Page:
I generally dislike talking on the phone. I can do it if necessary, and can talk for long times on occasion but it is always a relief to hang up. I don’t know why this is so but when I see so many people with their eyes transfixed to their phones, I assumed that I was in a minority. But it appears that that may not be the case.
Ian Bogost argues that although phones are now ubiquitous, they are being used less and less for actual old-fashioned telephony, where one initiates a call and talks in real time with some one else, because people find it increasingly distasteful.
Why? One reason he says that this is because when compared to the old-land lines, the quality of sound on modern mobile phones is terrible.
On the infrastructural level, mobile phones operate on cellular networks, which route calls between between transceivers distributed across a service area. These networks are wireless, obviously, which means that signal strength, traffic, and interference can make calls difficult or impossible. Together, these factors have made phone calls synonymous with unreliability. Failures to connect, weak signals that staccato sentences into bursts of signal and silence, and the frequency of dropped calls all help us find excuses not to initiate or accept a phone call.
By contrast, the traditional, wired public switched telephone network (PSTN) operates by circuit switching. When a call is connected, one line is connected to another by routing it through a network of switches. At first these were analog signals running over copper wire, which is why switchboard operators had to help connect calls. But even after the PSTN went digital and switching became automated, a call was connected and then maintained over a reliable circuit for its duration. Calls almost never dropped and rarely failed to connect.
Bogost goes into some interesting technical details about why it is that the sampling technology and digital standards that were set when we used landlines and that worked well for them (cutting off high frequencies in the sampling process) have resulted in poor sound quality when we use cell phones, and this was partly due to the fact that we did not anticipate that the environment in which we used our phones would change.
That wasn’t necessarily an issue until the second part of the problem arises: the way we use mobile phones versus landline phones. When the PSTN was first made digital, home and office phones were used in predictable environments: a bedroom, a kitchen, an office. In these circumstances, telephony became a private affair cut off from the rest of the environment. You’d close the door or move into the hallway to conduct a phone call, not only for the quiet but also for the privacy. Even in public, phones were situated out-of-the-way, whether in enclosed phone booths or tucked away onto walls in the back of a diner or bar, where noise could be minimized.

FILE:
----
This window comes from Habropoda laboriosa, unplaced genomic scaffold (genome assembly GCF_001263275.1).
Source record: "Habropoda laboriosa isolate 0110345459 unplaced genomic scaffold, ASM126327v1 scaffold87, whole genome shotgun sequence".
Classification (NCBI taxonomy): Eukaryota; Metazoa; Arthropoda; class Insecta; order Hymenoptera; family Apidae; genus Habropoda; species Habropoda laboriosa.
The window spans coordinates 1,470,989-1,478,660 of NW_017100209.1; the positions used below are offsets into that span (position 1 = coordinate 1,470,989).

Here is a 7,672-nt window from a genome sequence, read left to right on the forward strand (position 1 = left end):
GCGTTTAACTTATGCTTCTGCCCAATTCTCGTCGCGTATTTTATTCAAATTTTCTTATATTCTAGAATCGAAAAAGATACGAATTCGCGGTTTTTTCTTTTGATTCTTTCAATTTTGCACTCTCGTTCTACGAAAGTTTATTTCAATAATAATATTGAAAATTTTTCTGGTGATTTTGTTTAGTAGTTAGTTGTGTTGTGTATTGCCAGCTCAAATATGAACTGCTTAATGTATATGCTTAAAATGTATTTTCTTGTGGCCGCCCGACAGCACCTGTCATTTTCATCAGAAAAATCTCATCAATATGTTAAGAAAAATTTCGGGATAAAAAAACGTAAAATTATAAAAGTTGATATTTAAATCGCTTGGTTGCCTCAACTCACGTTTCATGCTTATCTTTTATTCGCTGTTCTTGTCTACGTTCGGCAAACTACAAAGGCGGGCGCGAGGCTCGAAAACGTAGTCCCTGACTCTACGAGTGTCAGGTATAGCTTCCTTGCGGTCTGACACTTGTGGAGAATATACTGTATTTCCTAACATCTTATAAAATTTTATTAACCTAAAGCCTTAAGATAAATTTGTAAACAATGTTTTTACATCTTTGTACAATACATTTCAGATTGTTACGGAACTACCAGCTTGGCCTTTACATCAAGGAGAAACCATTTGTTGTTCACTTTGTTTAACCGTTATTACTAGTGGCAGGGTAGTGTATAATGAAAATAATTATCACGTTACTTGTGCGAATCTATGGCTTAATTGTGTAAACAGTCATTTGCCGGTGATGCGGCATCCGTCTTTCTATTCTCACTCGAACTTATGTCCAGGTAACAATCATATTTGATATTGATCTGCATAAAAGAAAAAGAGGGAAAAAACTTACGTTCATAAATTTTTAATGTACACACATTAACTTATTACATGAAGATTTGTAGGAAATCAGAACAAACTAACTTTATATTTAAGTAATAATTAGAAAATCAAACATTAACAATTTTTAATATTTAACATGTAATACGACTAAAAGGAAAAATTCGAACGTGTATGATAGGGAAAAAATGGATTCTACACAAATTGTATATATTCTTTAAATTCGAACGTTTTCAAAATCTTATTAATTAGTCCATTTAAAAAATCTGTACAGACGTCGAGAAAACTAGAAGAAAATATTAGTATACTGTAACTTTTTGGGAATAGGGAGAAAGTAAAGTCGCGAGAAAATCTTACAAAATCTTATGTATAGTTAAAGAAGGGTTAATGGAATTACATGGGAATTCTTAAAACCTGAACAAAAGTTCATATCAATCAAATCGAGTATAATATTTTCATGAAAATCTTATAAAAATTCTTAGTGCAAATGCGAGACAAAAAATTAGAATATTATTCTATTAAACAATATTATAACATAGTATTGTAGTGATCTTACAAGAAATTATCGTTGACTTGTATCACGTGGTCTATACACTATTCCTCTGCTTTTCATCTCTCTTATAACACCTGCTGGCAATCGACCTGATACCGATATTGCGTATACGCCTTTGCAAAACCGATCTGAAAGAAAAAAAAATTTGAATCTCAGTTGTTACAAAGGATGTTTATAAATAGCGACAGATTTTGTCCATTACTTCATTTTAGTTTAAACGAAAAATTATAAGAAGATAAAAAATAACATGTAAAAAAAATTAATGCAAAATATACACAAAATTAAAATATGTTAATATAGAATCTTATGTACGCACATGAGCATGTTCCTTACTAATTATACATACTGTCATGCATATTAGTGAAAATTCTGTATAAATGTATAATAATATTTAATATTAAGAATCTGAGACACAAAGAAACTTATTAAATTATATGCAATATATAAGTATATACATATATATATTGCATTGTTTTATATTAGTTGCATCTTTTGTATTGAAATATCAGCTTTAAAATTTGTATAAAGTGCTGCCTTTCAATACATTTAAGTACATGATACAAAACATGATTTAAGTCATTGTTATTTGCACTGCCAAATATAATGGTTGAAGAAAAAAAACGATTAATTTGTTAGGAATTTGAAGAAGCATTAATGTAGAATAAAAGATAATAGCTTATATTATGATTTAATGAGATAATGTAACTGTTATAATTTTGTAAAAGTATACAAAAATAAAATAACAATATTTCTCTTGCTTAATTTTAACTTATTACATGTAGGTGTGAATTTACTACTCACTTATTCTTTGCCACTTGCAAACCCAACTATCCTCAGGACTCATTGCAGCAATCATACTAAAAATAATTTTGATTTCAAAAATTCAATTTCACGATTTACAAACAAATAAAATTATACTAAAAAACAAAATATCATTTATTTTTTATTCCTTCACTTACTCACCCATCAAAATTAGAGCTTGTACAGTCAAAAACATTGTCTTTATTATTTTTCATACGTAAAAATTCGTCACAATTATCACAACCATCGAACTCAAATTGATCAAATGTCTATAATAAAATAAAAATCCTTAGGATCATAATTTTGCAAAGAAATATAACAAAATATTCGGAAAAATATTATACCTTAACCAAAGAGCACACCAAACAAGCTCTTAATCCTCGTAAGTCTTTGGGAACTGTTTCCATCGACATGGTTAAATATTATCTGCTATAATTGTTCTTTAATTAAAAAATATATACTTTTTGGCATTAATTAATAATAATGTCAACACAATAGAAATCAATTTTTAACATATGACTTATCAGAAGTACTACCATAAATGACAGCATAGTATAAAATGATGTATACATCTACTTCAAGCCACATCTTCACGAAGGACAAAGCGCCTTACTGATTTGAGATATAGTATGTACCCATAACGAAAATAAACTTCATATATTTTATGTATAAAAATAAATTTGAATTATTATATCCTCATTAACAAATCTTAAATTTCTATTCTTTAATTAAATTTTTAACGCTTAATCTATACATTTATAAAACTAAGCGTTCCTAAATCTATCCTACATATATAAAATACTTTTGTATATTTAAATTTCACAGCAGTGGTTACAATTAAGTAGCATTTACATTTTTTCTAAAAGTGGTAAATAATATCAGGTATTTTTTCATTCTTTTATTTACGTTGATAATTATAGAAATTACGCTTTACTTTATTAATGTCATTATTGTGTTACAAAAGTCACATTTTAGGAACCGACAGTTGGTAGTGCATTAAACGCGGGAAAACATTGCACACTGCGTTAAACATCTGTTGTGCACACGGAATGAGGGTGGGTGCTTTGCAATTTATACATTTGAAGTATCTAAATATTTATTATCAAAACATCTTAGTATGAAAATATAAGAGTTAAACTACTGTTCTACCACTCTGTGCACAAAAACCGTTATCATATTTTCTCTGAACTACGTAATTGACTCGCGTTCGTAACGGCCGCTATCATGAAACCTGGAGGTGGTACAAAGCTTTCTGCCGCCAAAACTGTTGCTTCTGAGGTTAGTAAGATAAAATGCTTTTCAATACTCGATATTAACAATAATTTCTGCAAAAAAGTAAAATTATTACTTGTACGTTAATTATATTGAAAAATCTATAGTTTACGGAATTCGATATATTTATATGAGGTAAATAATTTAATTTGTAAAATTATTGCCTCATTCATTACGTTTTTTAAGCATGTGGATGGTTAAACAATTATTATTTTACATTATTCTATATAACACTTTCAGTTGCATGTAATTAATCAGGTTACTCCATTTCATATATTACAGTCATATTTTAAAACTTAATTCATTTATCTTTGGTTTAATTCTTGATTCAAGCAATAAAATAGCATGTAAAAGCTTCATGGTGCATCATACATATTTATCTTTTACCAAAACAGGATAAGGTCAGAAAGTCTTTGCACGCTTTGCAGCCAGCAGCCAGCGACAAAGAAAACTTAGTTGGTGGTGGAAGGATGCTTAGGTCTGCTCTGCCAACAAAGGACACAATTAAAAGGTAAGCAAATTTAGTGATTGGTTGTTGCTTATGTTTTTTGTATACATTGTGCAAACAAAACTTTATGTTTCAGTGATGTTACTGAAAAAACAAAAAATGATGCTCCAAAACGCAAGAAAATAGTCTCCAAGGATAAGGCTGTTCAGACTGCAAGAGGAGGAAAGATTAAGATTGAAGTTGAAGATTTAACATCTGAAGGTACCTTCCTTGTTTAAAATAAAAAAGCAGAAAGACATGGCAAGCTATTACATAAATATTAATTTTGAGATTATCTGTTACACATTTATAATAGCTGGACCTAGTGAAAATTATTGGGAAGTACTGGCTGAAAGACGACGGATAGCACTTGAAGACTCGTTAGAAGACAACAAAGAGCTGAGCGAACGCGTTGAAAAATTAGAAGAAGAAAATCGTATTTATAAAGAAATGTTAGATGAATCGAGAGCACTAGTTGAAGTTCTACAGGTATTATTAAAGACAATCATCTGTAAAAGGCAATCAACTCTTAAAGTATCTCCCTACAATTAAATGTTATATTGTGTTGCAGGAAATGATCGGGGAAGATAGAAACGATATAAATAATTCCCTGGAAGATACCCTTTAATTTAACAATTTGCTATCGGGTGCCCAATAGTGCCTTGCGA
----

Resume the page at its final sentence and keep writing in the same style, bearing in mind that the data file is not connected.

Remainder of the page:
Today, of course, we can and do carry our phones with us everywhere. And when we try to use them, we’re far more likely to be situated in an environment that is not compatible with the voice band—coffee shops, restaurants, city streets, and so forth. Background noise tends to be low-frequency, and, when it’s present, the higher frequencies that Monson showed are more important than we thought in any circumstance become particularly important. But because digital sampling makes those frequencies unavailable, we tend not to be able to hear clearly. Add digital signal loss from low or wavering wireless signals, and the situation gets even worse. Not only are phone calls unstable, but even when they connect and stay connected in a technical sense, you still can’t hear well enough to feel connected in a social one. By their very nature, mobile phones make telephony seem unreliable.
He also says that the design of new phones, where miniaturization has made the speakers and microphones tiny and manufacturers have sought to make them invisible, have none of the features that made talking on the old phones so pleasurable, and concludes:
The 500 handset is solid and hefty while not being too heavy to lift and hold for long periods. That it could be held at all, and that we would enjoy holding it—this is an unsung virtue of the handset. Whether grasped at its center like a handle, cradled at the rounded mouthpiece base with the thumb and forefinger, or wedged between the ear and the shoulder to allow the use of both hands freely, the 500 handset conforms to the ergonomics required for listening and speaking.
The next time you find a pay phone or an old Western Electric 500 (try any antiques store), pick it up and hold it to your head. The speaker covers the ear almost completely, its punctured concave chamber allowing the head and ear to move in relation to the handset without compromising the sound’s pathway to the ear. And on the speaking side, you might be surprised to remember that your mouth presses up directly against the 500’s microphone enclosure, where dozens of apertures in the plastic cover direct audio toward the convex microphone it contains. Given the limitations of the voice band and PCM sampling, these design choices maximized the telephone’s ability to contain and direct speech while limiting noise pollution and increasing privacy.
Telephone calls haven’t declined because we have become anxious or lazy. They’ve fallen out of favor because using the telephone feels mechanically ungainly as much as socially so.
My office phone is very modern using VOIP technology and has all manner of nifty features. But I notice that the handset is very similar in design to the old Western Electric 500 handset and the sound quality is pretty good. So these things are not entirely dying out.